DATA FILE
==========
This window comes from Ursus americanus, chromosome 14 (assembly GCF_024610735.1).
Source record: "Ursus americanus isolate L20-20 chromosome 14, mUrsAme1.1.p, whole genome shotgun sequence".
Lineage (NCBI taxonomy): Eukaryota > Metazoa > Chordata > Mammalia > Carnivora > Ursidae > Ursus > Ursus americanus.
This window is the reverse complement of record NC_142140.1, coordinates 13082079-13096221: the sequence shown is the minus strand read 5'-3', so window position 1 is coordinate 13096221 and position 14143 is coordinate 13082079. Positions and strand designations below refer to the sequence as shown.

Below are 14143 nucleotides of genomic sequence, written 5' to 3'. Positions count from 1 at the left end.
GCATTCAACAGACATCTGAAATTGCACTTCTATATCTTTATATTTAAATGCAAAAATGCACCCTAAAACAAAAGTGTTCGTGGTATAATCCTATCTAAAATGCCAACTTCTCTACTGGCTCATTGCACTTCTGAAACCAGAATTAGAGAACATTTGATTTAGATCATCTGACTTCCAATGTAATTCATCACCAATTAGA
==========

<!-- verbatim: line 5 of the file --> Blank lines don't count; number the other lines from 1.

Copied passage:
Below are 14143 nucleotides of genomic sequence, written 5' to 3'. Positions count from 1 at the left end.